Sydney Morning Herald, September 28, 2000

Smacking ban may be lifted for carers

Foster parents would no longer be banned from physically punishing children in their care under proposed new draft child protection regulations, sparking concern from welfare groups.

The regulations are being prepared for the introduction of new child protection legislation passed in December 1998 but awaiting implementation later this year.

They include details about the required care for children, accreditation of agencies, and a code of conduct for foster carers.

While existing regulations explicitly ban corporal punishment, the draft of the new regulations, which will replace them, does not contain such a provision.

The director of the NSW Council of Social Service, Mr Gary Moore, said the child protection legislation stated the rights of the child were paramount, and these rights should be safe-guarded. "It is unnerving to think that the Government's draft regulations might breach this fundamental principle."

Mr Moore warned some agencies had "not shown a strong commitment to the protection of children from inappropriate physical punishment" in the past.

Currently, foster parents have to ensure a child is not subjected to or threatened with corporal punishment, immobilisation, force-feeding, deprivation of food, or any punishment "that is intended to humiliate or frighten" it.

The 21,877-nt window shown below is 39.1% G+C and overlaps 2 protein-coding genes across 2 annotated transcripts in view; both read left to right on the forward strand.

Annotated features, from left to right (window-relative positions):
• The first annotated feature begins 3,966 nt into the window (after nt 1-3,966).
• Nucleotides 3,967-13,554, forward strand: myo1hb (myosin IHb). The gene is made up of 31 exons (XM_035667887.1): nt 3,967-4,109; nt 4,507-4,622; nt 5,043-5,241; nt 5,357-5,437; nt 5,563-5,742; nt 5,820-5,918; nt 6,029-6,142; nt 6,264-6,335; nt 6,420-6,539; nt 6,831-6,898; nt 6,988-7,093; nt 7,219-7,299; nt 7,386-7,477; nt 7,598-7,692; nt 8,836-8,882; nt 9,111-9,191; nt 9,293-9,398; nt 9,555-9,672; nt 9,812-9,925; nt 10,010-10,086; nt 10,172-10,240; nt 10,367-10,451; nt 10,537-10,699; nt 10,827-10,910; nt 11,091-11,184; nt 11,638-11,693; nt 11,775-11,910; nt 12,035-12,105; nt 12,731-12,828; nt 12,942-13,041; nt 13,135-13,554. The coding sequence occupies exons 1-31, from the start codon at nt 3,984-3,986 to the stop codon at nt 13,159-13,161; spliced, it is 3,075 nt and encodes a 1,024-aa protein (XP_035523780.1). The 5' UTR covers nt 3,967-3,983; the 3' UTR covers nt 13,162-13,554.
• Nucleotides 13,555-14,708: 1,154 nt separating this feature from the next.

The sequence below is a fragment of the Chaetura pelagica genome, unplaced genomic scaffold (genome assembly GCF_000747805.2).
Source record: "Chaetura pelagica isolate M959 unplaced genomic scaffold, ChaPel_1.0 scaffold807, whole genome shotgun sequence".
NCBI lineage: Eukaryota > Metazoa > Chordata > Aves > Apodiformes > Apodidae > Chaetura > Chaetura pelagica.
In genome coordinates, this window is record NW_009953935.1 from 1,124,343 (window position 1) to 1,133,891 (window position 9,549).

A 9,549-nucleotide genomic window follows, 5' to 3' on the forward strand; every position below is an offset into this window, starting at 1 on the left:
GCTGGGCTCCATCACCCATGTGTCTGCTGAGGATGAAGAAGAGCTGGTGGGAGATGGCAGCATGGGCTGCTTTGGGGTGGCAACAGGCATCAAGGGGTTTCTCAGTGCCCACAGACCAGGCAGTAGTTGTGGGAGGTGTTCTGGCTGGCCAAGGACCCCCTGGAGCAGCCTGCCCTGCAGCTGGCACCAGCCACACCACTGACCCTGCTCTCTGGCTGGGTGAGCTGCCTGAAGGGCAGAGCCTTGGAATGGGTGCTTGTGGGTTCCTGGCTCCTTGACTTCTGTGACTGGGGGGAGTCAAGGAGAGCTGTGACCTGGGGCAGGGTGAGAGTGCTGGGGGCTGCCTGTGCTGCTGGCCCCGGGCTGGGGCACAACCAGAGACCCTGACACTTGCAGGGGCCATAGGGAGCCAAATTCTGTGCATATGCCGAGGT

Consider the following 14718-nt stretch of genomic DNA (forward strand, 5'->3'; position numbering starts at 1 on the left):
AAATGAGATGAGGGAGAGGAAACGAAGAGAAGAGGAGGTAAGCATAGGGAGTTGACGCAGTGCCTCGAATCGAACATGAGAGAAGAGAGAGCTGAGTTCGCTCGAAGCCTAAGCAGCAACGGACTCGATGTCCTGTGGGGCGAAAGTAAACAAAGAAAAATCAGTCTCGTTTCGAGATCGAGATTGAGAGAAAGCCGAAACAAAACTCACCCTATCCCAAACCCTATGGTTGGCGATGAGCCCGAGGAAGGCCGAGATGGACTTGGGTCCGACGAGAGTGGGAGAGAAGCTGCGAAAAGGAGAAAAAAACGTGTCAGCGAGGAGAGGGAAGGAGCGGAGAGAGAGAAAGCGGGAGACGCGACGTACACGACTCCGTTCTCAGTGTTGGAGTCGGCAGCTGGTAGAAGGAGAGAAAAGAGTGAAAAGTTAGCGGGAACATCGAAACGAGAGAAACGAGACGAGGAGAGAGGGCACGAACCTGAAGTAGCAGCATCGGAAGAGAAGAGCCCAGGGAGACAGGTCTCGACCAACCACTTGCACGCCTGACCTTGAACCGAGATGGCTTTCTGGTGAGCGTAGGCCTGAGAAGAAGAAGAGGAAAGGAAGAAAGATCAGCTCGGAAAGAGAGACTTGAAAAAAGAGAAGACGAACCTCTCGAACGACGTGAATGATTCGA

A parliamentary committee is investigating a proposed law which would prevent parents from hitting their children with implements.

The chief executive of the Association of Children's Welfare Agencies, Mr Nigel Spence, said he did not want to see parents deemed criminals for lightly smacking a toddler.

But foster children often had a history of being physically mistreated. "It is of particular concern that they not be subjected to any form of physical punishment," he said.

The president of the Foster Care Association, Ms Pat Walker, said foster carers had been told not to smack children, but had been given no help in how to discipline the children in their care.

A spokeswoman from the Department of Community Services said all involved were being consulted on the draft regulations. "[It] has encouraged public debate leading to fine-tuning of the draft and ensuring that the views of groups affected by the regulation are taken into consideration."

It was the Government's aim to have the regulations ready for the implementation of the new act, she said.

The Government wants to pass various amendments to the legislation when the Upper House resumes on October 10. The spokeswoman said it would then take about four to six weeks for the act to be proclaimed. Text of article goes here.

Return to Newsroom Index or to Table of Contents